Figure skating has been contradictory since its origin, created as a dance form by American danseur noble Jackson Haines and wrested into athletic competition by expanding its jumps. It has never been certain whether it is more sport or art, as enough observers have pointed out.
It is doubly contradictory now, where the men’s events expect quadruple jumps while the women make do with triples but the women’s crown is easily worth several times the value of a men’s title. This last contradiction sets up what may be an even more scandalous future than many expect from the sport, which has amused audiences with successive scandals and accusations of scandals for decades.
The backstory for this lies in Alaska and in the recent summer Olympics. First, a boy won all-state honors in Alaska’s high school track and field championships for girls. Second, reinforcing the issue, an intense fuss still rages over the winner of the women’s 800 meter race at the Rio Olympics. Other such happenings are proceeding as well, under the politically correct radar. As a backdrop to this, we all are offered the ongoing spectacle of boys and girls selecting their bathrooms and showers according to their current whim or sexual identity if preferred. Gender identification has become politically inconvenient.
So, should we not expect some biologically male figure skater or if not that, some genetic rarity, recognizing that he/she routinely outjumps all the women, to enter competition for the much more lucrative women’s title? We are living in such interesting times …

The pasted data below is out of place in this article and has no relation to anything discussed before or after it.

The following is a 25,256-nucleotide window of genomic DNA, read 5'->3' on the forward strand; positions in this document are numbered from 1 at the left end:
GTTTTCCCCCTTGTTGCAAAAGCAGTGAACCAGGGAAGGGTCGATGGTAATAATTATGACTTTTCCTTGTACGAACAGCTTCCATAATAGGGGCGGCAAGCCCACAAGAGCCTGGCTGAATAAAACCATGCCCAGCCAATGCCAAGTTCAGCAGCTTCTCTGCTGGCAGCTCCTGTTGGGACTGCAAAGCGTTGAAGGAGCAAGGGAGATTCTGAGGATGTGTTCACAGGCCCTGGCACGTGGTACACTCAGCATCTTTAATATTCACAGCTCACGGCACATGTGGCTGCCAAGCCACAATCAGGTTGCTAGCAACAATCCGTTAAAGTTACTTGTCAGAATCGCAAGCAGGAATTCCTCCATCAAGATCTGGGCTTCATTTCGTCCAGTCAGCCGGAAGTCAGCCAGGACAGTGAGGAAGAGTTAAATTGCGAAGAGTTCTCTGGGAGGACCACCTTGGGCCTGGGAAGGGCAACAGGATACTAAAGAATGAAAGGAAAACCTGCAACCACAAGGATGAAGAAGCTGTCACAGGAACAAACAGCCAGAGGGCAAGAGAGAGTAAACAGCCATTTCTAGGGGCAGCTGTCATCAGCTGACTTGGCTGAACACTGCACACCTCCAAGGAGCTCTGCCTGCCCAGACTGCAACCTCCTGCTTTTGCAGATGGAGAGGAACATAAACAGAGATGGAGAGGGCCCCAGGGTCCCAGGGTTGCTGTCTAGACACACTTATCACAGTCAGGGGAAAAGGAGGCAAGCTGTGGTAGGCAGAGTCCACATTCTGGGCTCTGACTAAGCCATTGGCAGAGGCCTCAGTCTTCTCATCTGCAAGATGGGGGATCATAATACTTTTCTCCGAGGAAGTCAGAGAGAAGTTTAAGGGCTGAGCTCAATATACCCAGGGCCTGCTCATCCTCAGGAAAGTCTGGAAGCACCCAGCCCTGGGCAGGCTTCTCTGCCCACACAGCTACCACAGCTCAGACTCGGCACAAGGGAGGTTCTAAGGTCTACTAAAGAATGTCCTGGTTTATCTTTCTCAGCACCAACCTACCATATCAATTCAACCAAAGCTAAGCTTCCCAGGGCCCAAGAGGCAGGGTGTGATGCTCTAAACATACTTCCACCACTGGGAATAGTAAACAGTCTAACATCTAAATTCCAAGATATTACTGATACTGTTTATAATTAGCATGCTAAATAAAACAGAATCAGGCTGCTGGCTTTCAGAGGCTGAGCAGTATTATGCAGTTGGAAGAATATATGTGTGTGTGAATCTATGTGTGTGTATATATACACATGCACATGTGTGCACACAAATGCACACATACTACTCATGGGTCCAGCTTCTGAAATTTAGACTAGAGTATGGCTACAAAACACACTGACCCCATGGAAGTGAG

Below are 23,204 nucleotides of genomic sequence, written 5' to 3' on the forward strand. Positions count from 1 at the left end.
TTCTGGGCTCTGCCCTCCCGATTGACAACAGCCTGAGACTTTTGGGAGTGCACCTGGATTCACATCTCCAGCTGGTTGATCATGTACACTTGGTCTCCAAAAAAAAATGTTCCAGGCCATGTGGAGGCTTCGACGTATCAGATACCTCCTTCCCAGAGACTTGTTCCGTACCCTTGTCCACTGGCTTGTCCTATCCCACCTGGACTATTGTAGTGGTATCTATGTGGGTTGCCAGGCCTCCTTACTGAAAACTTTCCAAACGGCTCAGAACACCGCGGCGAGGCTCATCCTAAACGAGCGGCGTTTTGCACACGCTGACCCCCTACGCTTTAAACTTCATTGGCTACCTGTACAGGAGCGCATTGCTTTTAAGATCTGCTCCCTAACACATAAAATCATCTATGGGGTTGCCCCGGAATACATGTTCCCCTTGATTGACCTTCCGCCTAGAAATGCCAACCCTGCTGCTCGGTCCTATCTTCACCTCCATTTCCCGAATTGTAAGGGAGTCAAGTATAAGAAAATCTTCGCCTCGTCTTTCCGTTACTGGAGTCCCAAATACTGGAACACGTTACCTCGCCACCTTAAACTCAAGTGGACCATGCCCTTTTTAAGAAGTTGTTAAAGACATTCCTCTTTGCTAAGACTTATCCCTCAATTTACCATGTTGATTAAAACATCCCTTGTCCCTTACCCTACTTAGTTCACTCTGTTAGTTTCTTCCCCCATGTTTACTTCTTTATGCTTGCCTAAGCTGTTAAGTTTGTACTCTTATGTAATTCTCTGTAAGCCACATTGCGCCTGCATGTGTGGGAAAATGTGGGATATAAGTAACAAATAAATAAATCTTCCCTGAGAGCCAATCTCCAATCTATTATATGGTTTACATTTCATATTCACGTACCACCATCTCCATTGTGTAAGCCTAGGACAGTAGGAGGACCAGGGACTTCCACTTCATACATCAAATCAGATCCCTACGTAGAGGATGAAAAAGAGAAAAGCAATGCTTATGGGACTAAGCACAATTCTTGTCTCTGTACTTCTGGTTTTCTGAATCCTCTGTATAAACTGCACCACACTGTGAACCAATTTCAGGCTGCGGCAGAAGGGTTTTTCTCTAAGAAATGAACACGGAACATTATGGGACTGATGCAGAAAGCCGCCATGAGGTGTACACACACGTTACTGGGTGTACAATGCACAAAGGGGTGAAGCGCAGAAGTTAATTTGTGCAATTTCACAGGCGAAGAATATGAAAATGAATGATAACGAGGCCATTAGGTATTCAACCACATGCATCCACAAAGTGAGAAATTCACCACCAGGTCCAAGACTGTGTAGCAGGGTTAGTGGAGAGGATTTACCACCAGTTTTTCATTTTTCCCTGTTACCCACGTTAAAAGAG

This scenario presents two different if similar realities. In Alaska, the boy who competed against girls made no pretense that he was not a boy; e merely “identified” as a girl. The politically correct mavens of unrealistic equality simply tossed biological gender out the window. In Rio the runner, South African Caster Semenya, is reportedly some sort of biological sport, a genetic rarity with attributes of both sexes. Two things however seem settled: Semanya has considerably more testosterone than normal females and she/he can outrun genetically “normal” females.
One might expect, with decades of international competition, that uniform rules governed the situation but such appears not to be the case. It seems that not all sports governance follows the same rules. Add to that, the Court of Arbitration for Sport has suspended the rule regarding Caster Semenya’s testosterone for two years in a quest for supporting evidence.
Parenthetically, those who appreciate irony can enjoy knowing that the same political grouping that raised women’s sports from their older status as a sort of joke in the public mind, is the same political grouping now responsible for returning them to joke status by admitting males and abnormal females with whom normal women cannot compete. While sad, it IS funny.
So to predict who will be the next Figure Skating Queen may be unusually risky nowadays. There is no dealing with places that adopt the Alaskan model; we recognize that societies often go mad as they dissolve. One must simply await a return of sanity. At the Olympic level, it seems that a world-wide agreement on an objective and verifiable definition of a man and a woman will be needed to finally settle this sort of thing. Given the potential for politics involved, that too may require a return to sanity. We await events in figure skating with keen anticipation; the art/sport has always delivered entertainment.